The kettlebell swing is a core training staple that can help to build total body strength and power, but are you sure you’re even doing the exercise correctly?
For this explosive movement, you shouldn’t settle for anything other than perfect form—especially because it’s such a simple, essential exercise that should serve as one of the centerpieces of your training plan. Let Men’s Health fitness director Ebenezer Samuel, C.S.C.S. and associate fitness editor Brett Williams guide you through the move’s subtleties, saving you from the bad habits that are keeping you from unlocking your fitness potential.
Before you pick up a weight and start waving it around, take note that it’s extremely important to pay attention the movement here. The way that you start your swing position is essential, as is your body’s posture throughout—so let’s break down everything you need to know.
What is the Kettlebell Swing?
Eb says: The kettlebell swing is all about hinging at your hips. Even more than that it is a move that lets us explosively express what’s called “hip extension.”
If you’ve ever jumped, or gone for a run, or worked even simply just stood up from a chair, you’ve done a form of hip extension. If you do those things right (and because we increasingly sit so much, we occasionally do it wrong), you’re squeezing your glutes and your lower body is driving your ability to stand up. This action is crucial to moving and standing correctly, and critical to improving your athleticism (and your squat and deadlift movements).
What the Kettlebell Swing Is NOT
Not a Squat to Front Raise
Eb says: Bodybuilders tend to do kettlebell swings like this, because they’re breaking the motion back into two bodybuilding motions. This doesn’t just miss the point of a kettlebell swing (hip extension) but it’s dangerous for your shoulders, too. You end up trying to finish the swing with your shoulders, placing your rotator cuff tendons in a compromised position.
Not a Romanian Deadlift Swing
Eb says: This is a bodybuilding motion and comes from a tendency to not bend your knees, or at least to not bend them enough. The hamstrings work best when they let you bend at the knee and hip together. Eliminating one limits your ability to be explosive, as you should be during kettlebell swings.
Not a Swing to a Target
Eb says: When you start swinging to a target, you start trying to involve your shoulders, which can again compromise them. In truth, the height of the kettlebell doesn’t matter. The height of the kettlebell is strictly a function of how aggressively you straighten your legs and squeeze your glutes.
Not as American as Apple Pie
Eb says: The American kettlebell swing has you swinging to a wildly high target (overhead) and that’s problem one. Problem two: if your shoulder mobility isn’t ideal; you’ll compensate by arching through the lower back. That’s a lower back injury waiting to happen.
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Upper Body Tense
Eb says: Your upper body isn’t the driver of the kettlebell swing; it’s only a lever. But we still want it to be a sturdy lever. So you need to tighten up your core and set your lats.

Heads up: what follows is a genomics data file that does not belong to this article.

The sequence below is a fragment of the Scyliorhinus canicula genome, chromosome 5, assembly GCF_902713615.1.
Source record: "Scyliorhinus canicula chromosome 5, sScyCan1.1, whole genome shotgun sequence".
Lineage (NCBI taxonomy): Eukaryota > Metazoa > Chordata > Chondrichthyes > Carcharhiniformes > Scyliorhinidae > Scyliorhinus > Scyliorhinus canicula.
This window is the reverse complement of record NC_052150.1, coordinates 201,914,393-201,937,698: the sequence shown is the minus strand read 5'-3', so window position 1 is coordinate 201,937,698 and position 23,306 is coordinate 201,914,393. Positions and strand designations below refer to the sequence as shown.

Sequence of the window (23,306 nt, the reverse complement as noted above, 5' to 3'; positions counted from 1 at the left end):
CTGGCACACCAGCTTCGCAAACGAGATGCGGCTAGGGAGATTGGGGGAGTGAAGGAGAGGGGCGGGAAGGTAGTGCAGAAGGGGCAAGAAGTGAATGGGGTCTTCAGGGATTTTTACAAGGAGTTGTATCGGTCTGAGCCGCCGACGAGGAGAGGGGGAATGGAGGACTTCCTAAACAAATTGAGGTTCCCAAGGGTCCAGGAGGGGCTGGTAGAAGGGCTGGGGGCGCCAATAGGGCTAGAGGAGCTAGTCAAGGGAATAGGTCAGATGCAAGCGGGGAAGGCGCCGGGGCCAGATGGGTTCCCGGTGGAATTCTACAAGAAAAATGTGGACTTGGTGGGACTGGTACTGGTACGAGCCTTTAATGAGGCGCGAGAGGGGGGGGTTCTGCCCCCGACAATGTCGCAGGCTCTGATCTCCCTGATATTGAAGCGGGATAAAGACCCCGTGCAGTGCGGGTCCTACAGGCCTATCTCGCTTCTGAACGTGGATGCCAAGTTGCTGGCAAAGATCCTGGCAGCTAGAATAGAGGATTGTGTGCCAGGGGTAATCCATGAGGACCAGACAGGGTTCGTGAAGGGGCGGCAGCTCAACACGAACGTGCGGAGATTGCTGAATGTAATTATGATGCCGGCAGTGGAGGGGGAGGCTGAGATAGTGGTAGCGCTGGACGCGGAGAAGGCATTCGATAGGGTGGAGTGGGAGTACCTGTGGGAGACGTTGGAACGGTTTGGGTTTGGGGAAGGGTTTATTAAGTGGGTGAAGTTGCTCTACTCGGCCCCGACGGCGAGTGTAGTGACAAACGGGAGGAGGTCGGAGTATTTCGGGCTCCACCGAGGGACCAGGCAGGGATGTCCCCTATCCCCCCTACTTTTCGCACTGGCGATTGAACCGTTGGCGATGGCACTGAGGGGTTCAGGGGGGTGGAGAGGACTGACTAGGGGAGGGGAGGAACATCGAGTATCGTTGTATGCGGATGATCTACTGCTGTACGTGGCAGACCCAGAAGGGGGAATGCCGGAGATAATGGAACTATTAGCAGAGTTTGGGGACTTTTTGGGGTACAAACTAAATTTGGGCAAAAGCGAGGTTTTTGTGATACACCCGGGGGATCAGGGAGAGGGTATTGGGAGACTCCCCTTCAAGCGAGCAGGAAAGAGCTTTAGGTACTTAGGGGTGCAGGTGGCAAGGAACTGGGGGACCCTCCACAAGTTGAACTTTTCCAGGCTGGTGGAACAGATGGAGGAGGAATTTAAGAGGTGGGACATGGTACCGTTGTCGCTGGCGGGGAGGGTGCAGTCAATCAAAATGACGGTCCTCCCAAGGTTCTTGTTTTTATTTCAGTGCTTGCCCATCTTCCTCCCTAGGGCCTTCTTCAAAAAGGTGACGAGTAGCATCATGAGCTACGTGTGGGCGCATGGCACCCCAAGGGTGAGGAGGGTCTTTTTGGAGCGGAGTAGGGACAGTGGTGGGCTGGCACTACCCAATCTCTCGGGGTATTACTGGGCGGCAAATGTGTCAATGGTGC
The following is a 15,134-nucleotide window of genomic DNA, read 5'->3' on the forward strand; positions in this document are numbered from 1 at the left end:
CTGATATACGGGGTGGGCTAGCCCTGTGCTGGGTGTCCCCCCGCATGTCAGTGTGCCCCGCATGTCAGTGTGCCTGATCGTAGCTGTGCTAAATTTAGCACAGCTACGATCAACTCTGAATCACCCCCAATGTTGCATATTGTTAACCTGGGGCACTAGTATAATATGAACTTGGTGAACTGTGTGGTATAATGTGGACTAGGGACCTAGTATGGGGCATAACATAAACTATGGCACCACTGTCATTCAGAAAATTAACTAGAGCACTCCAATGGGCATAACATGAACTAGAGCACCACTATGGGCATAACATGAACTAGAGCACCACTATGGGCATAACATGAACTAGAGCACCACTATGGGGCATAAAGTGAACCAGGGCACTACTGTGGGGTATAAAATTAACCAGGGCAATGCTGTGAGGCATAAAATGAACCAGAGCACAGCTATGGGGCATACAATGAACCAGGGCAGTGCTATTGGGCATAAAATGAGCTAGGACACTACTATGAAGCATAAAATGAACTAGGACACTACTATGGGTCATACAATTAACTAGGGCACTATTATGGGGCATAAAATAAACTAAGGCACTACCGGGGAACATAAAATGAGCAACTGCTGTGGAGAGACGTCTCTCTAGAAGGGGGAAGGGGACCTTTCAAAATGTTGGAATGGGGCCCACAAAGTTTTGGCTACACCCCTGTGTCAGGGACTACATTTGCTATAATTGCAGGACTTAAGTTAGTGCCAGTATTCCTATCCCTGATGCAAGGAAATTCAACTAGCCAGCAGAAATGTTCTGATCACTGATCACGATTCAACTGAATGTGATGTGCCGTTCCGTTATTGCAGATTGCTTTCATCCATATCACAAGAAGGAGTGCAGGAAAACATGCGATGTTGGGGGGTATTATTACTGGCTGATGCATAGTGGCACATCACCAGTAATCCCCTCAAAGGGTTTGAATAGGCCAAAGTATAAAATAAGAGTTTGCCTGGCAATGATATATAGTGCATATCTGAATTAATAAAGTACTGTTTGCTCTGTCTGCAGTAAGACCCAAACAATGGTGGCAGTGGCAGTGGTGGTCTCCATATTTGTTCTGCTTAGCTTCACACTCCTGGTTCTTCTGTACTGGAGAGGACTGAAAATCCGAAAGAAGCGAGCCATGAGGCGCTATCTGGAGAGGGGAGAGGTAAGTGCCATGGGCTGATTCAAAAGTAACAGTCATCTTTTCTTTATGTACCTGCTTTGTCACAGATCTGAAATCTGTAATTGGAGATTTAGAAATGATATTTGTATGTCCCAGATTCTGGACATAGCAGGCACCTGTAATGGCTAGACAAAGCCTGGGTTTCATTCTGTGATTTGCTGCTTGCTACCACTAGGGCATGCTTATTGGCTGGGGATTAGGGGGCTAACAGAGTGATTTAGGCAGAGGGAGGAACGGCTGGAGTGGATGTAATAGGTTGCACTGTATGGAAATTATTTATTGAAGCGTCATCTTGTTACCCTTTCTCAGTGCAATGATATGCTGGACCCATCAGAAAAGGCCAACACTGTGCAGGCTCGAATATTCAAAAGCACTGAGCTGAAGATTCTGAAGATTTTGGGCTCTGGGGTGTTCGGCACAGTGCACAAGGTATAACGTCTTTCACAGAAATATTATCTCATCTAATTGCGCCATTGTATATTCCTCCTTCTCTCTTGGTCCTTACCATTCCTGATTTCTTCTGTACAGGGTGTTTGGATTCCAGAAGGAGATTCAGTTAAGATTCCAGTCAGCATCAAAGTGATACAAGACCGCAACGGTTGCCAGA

Eb says: This goes back to tight core. One common flaw you’ll see when people do swings is they’ll round through the upper back or (worse) through the lower back. You absolutely must maintain the stiffness through your torso over the life of your swing set. That’s about keeping abs tight and lays tight.
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Body Follows Bell
Eb says: Don’t think of bending at the waist to create the swing. Focus on letting the bell drive you to bend your waist. Your arms will rise because the bell exploded forward and upward. As it comes back, let the bar drag your biceps to your torso, and then let the bell pull your torso downward. This will help insure a rigid torso.
Arms Like Rope
Eb says: This is a lower body move, and your arms shouldn’t be anything more than a lever for the bell. You don’t want to get in the habit of having them drive the lift. To avoid that think of your arms just like rope. Keep them loose and fully relaxed. All they’re going to do is translate the momentum you generate with your legs and glute squeeze.
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Just Stand Up and Squeeze
Eb says: The kettlebell swing is all about aggressive explosion and countermovement but, much like a jump, the actual motion creating the explosive action is much smaller than you may think. You really need to think about two things when you are trying to explode the bell upwards: stand up and squeeze your glutes. Don’t think of it as a swing. If you explosively and powerfully stand up, and really exaggerate that glute squeeze, your torso will naturally pop up and the bell will translate forward.
Squeeze Those Glutes
Eb says: Critical in the kettlebell swing is not letting your lower back drive the movement. It’s your glutes that drive you to stand up. If you’re having trouble getting that response, think of actively squeezing your glutes to drive the bell. It should be a powerful glute squeeze, as if you’re doing a hip thrust. Work hard to really feel your glutes.
Eb says: Exhale forcefully as you power the kettlebell out of the hole. Remember: this is an explosive motion. Exhaling will help you channel that power.
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